Dr. Bruce Appel Lab (Research on neural development, myelination, stem cells "Genetic Basis of Childhood Neurological Disorders". We investigate how the nervous system is formed during development with the expectation that this will help us better understand the basis of neurological diseases that affect children and lead to better treatments of those conditions. Our primary focus is on formation of myelin, which functions as insulation on nerves. Defects in myelination result in devestating disorders called leukodystrophies and are also implicated in brain injury resulting from premature birth and neuropsychiatric disorders such as autism. We use zebrafish as a model systm because the small size, transparency and external development of the embryos permit us to directly observe behaviors of neural cells using time-lapse photomicroscopy. To discover the genes necessary for neural development, which might be targets for regenerative therapies, we screen for mutations that cause defective nervous system development. Our current studies are advancing knowledge of mechanisms that maintain neural stem cells and direct myelination. our work is enhanced by productive collaborations and interactions with pediatric neurologists, oncologists and human geneticists.
Dr. Emily Bates Lab (Research on neural and craniofacial development) "Animal Models of Migraine and Fetal Alcohol Syndrome". It has long been known that prenatal exposure to alcohol can cuase cognitive impairment and increased incidence of physical birth defects, including abnormalities in facial features. The Bates lab has identified a potential therapeutic target for fetal alcohol syndrome by studying a rare genetic disorder that has the same spectrum of congenital birth defects and which is caused by genetic disruption of a potassium channel. This potassium channel controls the gradient of ions across the cell membrane. The same potassium channel is blocked in the presence of alcohol. The Bates lab now explores the possibility that the activity of the potassium channel can be modified to prevent the devastating affects of alcohol on a developing baby. The Bates lab also studies migraine and how it occurs using clues from human genetics. She has developed a mouse model and is using this to test potential therapties (her studies were recently highlighted on National Public Radio (NPR).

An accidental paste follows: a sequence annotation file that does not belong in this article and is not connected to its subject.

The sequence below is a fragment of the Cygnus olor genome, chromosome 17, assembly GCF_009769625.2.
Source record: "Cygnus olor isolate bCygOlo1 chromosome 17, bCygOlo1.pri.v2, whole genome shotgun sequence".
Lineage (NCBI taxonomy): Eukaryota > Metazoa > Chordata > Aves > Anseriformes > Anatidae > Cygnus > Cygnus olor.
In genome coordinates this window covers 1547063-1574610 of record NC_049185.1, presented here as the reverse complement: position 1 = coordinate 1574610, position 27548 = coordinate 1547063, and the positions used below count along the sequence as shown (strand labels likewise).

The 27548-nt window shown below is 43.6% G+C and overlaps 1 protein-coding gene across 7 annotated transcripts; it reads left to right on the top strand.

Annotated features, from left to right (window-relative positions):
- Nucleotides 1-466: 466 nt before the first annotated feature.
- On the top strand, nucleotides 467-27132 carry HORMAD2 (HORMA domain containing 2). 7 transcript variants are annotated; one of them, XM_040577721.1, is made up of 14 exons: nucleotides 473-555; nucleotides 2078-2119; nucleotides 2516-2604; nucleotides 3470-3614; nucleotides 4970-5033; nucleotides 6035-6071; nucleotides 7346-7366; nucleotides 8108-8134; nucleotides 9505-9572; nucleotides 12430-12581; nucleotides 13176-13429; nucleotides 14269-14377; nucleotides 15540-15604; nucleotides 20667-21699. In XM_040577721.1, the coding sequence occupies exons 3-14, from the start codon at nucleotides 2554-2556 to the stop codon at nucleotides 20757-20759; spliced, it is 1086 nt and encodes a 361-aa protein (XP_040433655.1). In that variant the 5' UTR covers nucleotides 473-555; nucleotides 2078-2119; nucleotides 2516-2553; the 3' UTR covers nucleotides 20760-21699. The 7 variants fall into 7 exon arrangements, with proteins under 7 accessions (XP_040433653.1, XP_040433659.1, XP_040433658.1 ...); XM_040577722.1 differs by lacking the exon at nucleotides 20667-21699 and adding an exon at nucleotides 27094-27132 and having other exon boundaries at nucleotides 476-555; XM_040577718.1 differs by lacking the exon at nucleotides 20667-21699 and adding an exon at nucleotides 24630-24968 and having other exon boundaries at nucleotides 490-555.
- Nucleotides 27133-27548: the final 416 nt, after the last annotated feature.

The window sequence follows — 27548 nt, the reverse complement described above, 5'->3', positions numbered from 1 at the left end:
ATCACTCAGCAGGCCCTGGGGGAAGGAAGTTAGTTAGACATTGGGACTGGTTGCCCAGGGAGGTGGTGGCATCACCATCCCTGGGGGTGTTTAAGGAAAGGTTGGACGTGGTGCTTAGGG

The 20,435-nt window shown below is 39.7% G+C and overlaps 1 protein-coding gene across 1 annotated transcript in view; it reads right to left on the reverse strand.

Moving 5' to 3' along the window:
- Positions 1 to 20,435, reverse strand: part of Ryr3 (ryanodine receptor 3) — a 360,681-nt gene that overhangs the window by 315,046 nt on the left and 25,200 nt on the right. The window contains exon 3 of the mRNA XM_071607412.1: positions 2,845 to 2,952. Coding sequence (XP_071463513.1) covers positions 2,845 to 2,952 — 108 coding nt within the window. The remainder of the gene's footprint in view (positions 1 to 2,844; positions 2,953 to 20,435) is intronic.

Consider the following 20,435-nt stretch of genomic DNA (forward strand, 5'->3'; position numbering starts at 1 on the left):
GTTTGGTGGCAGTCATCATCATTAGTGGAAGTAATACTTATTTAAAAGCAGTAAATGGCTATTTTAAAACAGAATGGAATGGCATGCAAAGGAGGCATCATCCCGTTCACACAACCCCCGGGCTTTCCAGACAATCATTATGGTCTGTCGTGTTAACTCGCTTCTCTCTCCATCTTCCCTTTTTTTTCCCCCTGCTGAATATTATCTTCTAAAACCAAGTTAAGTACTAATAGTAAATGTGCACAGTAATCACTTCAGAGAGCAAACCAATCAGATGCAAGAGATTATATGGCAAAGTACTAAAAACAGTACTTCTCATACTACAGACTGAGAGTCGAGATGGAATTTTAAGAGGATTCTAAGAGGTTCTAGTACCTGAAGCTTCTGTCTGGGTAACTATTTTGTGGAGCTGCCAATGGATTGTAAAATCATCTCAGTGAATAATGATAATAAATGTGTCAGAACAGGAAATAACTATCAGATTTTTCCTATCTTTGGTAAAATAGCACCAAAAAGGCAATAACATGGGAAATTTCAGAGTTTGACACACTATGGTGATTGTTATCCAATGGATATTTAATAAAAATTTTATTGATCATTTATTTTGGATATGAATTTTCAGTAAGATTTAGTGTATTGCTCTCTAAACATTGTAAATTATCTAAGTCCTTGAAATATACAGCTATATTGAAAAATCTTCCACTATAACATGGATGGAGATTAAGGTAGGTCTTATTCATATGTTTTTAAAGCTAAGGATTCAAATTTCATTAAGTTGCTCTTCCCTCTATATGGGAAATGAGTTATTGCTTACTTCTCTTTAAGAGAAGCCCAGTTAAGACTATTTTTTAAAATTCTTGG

Dr. Santos Franco Lab (Research on neural development) The cerebral cortex is the control center of most of our higher-level brain functions, including thought, language, memory and emotion. During cortical development, billions of neurons must be precisely specified and assembled into the intricate circuits that underlie these complex tasks. Disruption of this process is associated with many devastating human neurological disorders, including epilepsy, schizophrenia, autism and mental retardation. The long-term goal of my lab is to define the cellular and molecular mechanisms that control development of neural circuits in the cerebral cortex and to understand how defects in this process lead to brain dysfunction.